As old-line stars retired, no open-wheel drivers took their place in the public eye.
By BRUCE LOWITT, Times Staff Writer
© St. Petersburg Times, published May 26, 2002
INDIANAPOLIS -- Every year, forever it seemed, A.J. and Mario and Big Al circled the Indianapolis Motor Speedway. So did a fistful of other great drivers. Like Willie, Mickey and the Duke, and the single word Indy, no further explanation was needed.
Jeff Gordon could have been the heir here to their popularity. But he never ran an Indy 500, leaving instead to become a NASCAR star.
"He did his homework, he paid his dues and he came here and nobody'd give him a ride, which is why he went away," said Chris Economaki, editor of National Speed Sport News and longtime television racing analyst.
Most of the big names of open-wheel racing -- Foyt, Andretti, Unser, Johnny Rutherford, Rick Mears, Danny Sullivan, Tom Sneva -- retired in a seven-year span ending in 1995. "They all had tremendous name value," Associated Press motorsports writer Mike Harris said, "because they'd been around forever."
Fans watched them go through midgets and sprints and stock cars, said Foyt, four-time Indy 500 champion-turned-car owner. "You don't see many (open-wheel) drivers coming up through the ranks. In NASCAR you do -- through Busch and trucks and the smaller ranks."
In 1996, as the cost of running an open-wheel race mushroomed and young American drivers were finding it harder to attract sponsors, speedway president Tony George started the Indy Racing League, a low-cost alternative to CART's multimillion-dollar funding.
This year, George founded the Infiniti Pro Series, the IRL's version of Triple-A baseball. "We think it will serve as a link from the short tracks, giving young drivers some rear-engine aerodynamic experience," he said.
Today's Indy 500 field has young drivers named Sam and Billy and Bruno and Shigeaki. With one exception -- Sarah -- one name is not enough to define them.
Gordon could have been an open-wheel one-name wonder. Likewise Tony Stewart, who finished sixth here last year and third that night in the Coca-Cola 600, and stayed with NASCAR.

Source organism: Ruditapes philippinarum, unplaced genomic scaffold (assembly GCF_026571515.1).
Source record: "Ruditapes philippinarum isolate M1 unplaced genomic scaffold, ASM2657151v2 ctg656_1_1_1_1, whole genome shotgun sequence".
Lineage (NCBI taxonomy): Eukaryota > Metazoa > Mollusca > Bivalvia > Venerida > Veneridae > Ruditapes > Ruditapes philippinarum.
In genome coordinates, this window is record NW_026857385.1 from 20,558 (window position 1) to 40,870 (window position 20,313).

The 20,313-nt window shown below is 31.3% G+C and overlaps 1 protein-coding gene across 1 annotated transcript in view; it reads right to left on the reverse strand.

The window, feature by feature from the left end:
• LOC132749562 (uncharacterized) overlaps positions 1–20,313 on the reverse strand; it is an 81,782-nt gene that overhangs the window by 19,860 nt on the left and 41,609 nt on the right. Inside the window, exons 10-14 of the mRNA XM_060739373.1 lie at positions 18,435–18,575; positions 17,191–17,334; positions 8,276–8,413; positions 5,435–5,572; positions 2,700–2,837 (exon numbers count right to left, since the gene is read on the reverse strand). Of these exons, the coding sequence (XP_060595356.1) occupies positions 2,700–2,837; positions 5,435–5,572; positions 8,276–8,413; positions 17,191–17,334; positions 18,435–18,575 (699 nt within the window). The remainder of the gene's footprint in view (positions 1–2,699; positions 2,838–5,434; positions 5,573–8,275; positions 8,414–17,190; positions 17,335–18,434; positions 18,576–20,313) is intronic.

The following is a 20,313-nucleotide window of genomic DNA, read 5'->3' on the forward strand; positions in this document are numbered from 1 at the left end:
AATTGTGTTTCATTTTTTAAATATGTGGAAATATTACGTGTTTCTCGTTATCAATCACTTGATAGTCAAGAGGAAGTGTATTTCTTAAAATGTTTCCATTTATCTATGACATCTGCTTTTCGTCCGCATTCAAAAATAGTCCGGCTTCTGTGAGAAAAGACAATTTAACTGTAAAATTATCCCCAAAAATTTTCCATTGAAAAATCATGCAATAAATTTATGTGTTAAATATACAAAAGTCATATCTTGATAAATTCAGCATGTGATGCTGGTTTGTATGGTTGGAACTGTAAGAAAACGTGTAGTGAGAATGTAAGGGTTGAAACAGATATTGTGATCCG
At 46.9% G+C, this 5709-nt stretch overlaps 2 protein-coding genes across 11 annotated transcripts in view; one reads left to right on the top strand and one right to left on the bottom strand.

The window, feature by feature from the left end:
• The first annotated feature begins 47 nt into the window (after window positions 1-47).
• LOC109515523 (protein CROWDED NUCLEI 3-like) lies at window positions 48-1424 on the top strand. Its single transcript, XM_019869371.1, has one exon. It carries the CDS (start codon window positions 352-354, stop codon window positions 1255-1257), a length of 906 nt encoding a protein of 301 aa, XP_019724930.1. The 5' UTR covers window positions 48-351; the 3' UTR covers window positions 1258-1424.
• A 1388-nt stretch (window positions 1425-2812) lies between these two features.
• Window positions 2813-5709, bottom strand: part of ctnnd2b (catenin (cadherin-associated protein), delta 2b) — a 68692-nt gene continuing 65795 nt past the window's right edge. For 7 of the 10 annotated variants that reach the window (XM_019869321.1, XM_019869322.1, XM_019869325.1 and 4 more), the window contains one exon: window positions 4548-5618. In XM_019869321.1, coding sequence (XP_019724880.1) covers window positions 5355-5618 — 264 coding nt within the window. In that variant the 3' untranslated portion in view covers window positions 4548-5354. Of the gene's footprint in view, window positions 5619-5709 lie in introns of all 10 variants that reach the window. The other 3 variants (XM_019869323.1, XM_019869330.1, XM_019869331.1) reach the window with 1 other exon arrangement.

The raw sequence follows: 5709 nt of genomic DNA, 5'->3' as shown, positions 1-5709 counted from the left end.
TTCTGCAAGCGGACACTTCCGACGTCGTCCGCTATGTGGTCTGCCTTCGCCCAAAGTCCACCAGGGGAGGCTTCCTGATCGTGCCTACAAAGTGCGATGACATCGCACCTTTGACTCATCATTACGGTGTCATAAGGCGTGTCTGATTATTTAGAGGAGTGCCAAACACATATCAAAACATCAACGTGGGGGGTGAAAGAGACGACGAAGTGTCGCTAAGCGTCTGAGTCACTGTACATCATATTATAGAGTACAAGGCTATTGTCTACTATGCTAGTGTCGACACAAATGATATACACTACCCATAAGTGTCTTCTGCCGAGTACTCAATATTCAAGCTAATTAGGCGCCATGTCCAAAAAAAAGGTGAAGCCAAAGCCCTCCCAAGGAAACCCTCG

"There are future Jeff Gordons for us out there," said Bobby Rahal, like Foyt a former champion-turned team owner. But as Gordon's and Stewart's popularity, and NASCAR's, continue to soar, open-wheel racing waits for drivers as good, as popular, and willing to stay awhile. Last year, Sam Hornish Jr. at 21, was the youngest-ever open-wheel champion in North America. He and Sarah Fisher, 21, are recognized as the potential successors to Indy car racing's throne unless. ...
"If you're Sam Hornish Jr., you've got to do what you've got to do," Rahal said. "You're in racing only for a certain period of time in your life and if someone throws a lot of money at you, you have to think about it."
Hornish said the lack of open-wheel money is obvious. "Look at our car and everything we accomplished last year. ... We still have space (for sponsors) on the car and it's not selling."
The problem is the difference between the sponsors NASCAR and open-wheel racing attract, said Bill King, motorsports editor of Street & Smith's Sports Business Journal, owned by NASCAR's parent company.
"When Pepsi puts Jeff Gordon on a life-size standup display in front of its cans of Pepsi, it's selling Pepsi, but it's also selling Jeff Gordon, which in turns sells NASCAR," King said. "Try and think of anybody in (open-wheel racing) who you're going to see when you walk into the 7-Eleven. There's nobody. ... Open-wheel sponsors have been mostly technology companies, things that aren't going to touch the public on a daily basis."
Without that NASCAR largesse, "I don't think Jeff Gordon would have drawn eyeballs to this series," King added. "If Jeff Gordon stays (in open-wheel racing), but it's under all these other circumstances, I'm not sure it matters."